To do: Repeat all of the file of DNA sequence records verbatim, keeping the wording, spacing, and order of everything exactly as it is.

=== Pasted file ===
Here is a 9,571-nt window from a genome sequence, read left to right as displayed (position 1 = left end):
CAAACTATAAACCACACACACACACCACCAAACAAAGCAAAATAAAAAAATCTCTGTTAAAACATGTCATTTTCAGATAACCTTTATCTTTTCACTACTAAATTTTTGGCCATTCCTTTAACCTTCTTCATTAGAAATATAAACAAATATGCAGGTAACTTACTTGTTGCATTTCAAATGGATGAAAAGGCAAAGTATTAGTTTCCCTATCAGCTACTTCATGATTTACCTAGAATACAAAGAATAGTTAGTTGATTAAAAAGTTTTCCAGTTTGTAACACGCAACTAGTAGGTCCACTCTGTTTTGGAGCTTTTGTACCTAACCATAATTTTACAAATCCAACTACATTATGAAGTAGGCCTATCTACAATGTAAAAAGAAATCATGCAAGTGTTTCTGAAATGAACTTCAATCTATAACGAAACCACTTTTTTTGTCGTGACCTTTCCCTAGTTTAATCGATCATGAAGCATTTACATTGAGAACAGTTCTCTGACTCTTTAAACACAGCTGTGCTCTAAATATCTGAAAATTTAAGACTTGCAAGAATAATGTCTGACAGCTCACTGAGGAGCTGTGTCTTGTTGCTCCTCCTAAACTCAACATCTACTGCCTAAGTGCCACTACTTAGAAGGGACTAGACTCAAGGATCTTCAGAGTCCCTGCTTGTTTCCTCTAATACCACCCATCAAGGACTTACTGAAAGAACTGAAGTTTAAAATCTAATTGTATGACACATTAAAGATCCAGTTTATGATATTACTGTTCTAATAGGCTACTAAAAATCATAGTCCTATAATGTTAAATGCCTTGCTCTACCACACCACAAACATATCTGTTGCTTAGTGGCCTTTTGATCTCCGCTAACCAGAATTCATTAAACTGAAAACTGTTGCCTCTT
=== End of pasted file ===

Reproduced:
Here is a 9,571-nt window from a genome sequence, read left to right as displayed (position 1 = left end):
CAAACTATAAACCACACACACACACCACCAAACAAAGCAAAATAAAAAAATCTCTGTTAAAACATGTCATTTTCAGATAACCTTTATCTTTTCACTACTAAATTTTTGGCCATTCCTTTAACCTTCTTCATTAGAAATATAAACAAATATGCAGGTAACTTACTTGTTGCATTTCAAATGGATGAAAAGGCAAAGTATTAGTTTCCCTATCAGCTACTTCATGATTTACCTAGAATACAAAGAATAGTTAGTTGATTAAAAAGTTTTCCAGTTTGTAACACGCAACTAGTAGGTCCACTCTGTTTTGGAGCTTTTGTACCTAACCATAATTTTACAAATCCAACTACATTATGAAGTAGGCCTATCTACAATGTAAAAAGAAATCATGCAAGTGTTTCTGAAATGAACTTCAATCTATAACGAAACCACTTTTTTTGTCGTGACCTTTCCCTAGTTTAATCGATCATGAAGCATTTACATTGAGAACAGTTCTCTGACTCTTTAAACACAGCTGTGCTCTAAATATCTGAAAATTTAAGACTTGCAAGAATAATGTCTGACAGCTCACTGAGGAGCTGTGTCTTGTTGCTCCTCCTAAACTCAACATCTACTGCCTAAGTGCCACTACTTAGAAGGGACTAGACTCAAGGATCTTCAGAGTCCCTGCTTGTTTCCTCTAATACCACCCATCAAGGACTTACTGAAAGAACTGAAGTTTAAAATCTAATTGTATGACACATTAAAGATCCAGTTTATGATATTACTGTTCTAATAGGCTACTAAAAATCATAGTCCTATAATGTTAAATGCCTTGCTCTACCACACCACAAACATATCTGTTGCTTAGTGGCCTTTTGATCTCCGCTAACCAGAATTCATTAAACTGAAAACTGTTGCCTCTT